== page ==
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Supreme Court to Determine Whether FTC Can Obtain Monetary Restitution in Federal Court

July 20, 2020 Download PDF

On July 9, 2020, the Supreme Court granted review in AMG Capital v. Federal Trade Commission and Federal Trade Commission v. Credit Bureau Center to decide whether a federal court can award monetary relief in the form of restitution in an action brought by the FTC under Section 13(b) of the FTC Act. The decision could have significant ramifications for FTC enforcement actions moving forward.

Background

The FTC Act prohibits “unfair methods of competition” and empowers the FTC to prevent the use of “unfair or deceptive acts or practices” in or affecting commerce.[1] Under Section 13(b) of the FTC Act, the FTC can file an action in federal court seeking a “permanent injunction” against a person who is violating the Act.[2]

In both AMG Capital and Credit Bureau Center, the FTC filed suit against the defendants under Section 13(b), and the district courts ultimately ordered the defendants in both cases to pay significant amounts in restitution for unlawful gains from consumers. On appeal, the defendants challenged the restitution orders as exceeding the district court’s authority under Section 13(b). The courts of appeals in the two cases reached opposite results. In AMG Capital, the Ninth Circuit affirmed, relying on prior precedent to hold that the restitution order was permissible under the district court’s authority to award permanent injunctive relief.[3] In Credit Bureau Center, the Seventh Circuit reversed, overruling its prior precedent and holding that, under the plain meaning of Section 13(b), it was “obvious” that “[r]estitution isn’t an injunction.”[4]

In Credit Bureau Center, the FTC invoked its independent authority and sought Supreme Court review without the support of the U.S. Solicitor General. The defendant in AMG Capital sought Supreme Court review as well. The Court granted both petitions and consolidated the cases.[5]

Issue Presented

The question presented at the Supreme Court is whether district courts may award monetary relief under Section 13(b) of the FTC Act, which authorizes them to issue “permanent injunction[s].” The federal courts of appeals are currently divided on that question. The conflict stems primarily from a dispute about the applicability of two Supreme Court decisions: Porter v. Warner Holding Co. (1946)[6] and Mitchell Robert DeMario Jewelry, Inc. (1960).[7] In Porter, the Court interpreted a federal rent-control statute that permitted the issuance of a “permanent or temporary injunction, restraining order, or other order” as authorizing district courts to invoke their inherent equitable authority to order the return of illegally collected rent. In Mitchell, the Supreme Court applied the reasoning in Porter to a provision in the Fair Labor Standards Act.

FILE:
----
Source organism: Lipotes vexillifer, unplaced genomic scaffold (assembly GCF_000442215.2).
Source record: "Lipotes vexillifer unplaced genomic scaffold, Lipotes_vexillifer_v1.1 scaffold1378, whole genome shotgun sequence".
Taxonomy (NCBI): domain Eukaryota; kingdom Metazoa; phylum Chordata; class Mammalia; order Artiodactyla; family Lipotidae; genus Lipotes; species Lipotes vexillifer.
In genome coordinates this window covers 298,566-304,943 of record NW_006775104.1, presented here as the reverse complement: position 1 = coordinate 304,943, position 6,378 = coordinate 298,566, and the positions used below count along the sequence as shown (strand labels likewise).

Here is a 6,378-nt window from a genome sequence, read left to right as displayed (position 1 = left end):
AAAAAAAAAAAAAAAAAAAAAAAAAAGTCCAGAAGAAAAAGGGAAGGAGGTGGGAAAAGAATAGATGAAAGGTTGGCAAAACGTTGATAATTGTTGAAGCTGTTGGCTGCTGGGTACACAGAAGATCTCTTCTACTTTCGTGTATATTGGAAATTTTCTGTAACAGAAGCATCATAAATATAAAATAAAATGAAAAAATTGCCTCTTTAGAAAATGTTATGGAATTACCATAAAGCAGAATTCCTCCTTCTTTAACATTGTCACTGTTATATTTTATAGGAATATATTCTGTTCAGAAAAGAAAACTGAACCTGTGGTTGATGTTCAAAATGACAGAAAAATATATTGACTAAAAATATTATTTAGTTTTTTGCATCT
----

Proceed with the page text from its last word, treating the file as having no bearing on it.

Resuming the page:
Eight circuits have applied Porter and Mitchell to the FTC Act and interpreted Section 13(b) to include implied authority for district courts to order monetary relief in the form of restitution; the Seventh Circuit, as a result of its decision in Credit Bureau Center, is the sole outlier—although at least one other circuit has recently narrowed its interpretation of Section 13(b) as well.[8] In Credit Bureau Center, the Seventh Circuit reconsidered an earlier decision and held that “[S]ection 13(b)’s grant of authority to order injunctive relief does not implicitly authorize an award of restitution.”[9] In doing so, it relied heavily on the Supreme Court’s decision in Meghrig v. KFC Western (1996),[10] in which the Court interpreted a provision authorizing injunctive relief in a different statute as permitting only forward-looking equitable remedies—and not monetary restitution. The Seventh Circuit ultimately held in Credit Bureau Center that, due to “clear incompatibilities with the [FTC Act’s] text and structure, Meghrig, and the Supreme Court’s broader refinement of its implied remedies jurisprudence,” Section 13(b) of the FTC Act does not permit restitution awards.[11] At the Supreme Court, the private parties argue that Meghrig is controlling and that the majority interpretation of Section 13(b) creates redundancy with other provisions of the FTC Act that permit the FTC to seek money damages under certain circumstances. The FTC maintains that Porter is the controlling precedent and that the other sections of the FTC Act cited by the defendants are not redundant but instead provide the agency with flexibility when determining how to enforce the Act.

Implications

The Supreme Court’s decision could have significant implications on the FTC’s enforcement options moving forward. For decades, the Commission has relied on Section 13(b) as a mechanism through which to obtain equitable monetary relief. A ruling for the private parties would thus significantly impede its ability to obtain such relief. 

The cases are set to be heard in the upcoming Supreme Court term, which begins in October.

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[1]       15 U.S.C § 45(a)(2).

[2]       15 U.S.C. § 53(b).

[3]       FTC v. AMG Capital Mgmt., LLC, 910 F.3d 417, 427, 428 (9th Cir. 2018).

[4]       FTC v. Credit Bureau Ctr., LLC, 937 F.3d 764, 767 & n.1, 773 (7th Cir. 2019).

[5]       Nos. 19-508 & 19-825.

[6]       328 U.S. 395.

[7]       361 U.S. 288.

[8]       FTC v. ViroPharma, Inc., 917 F.3d 147 (3d Cir. 2019).

[9]       Credit Bureau, 937 F.3d at 786.

[10]      516 U.S. 479.

[11]      Credit Bureau, 937 F.3d at 786.

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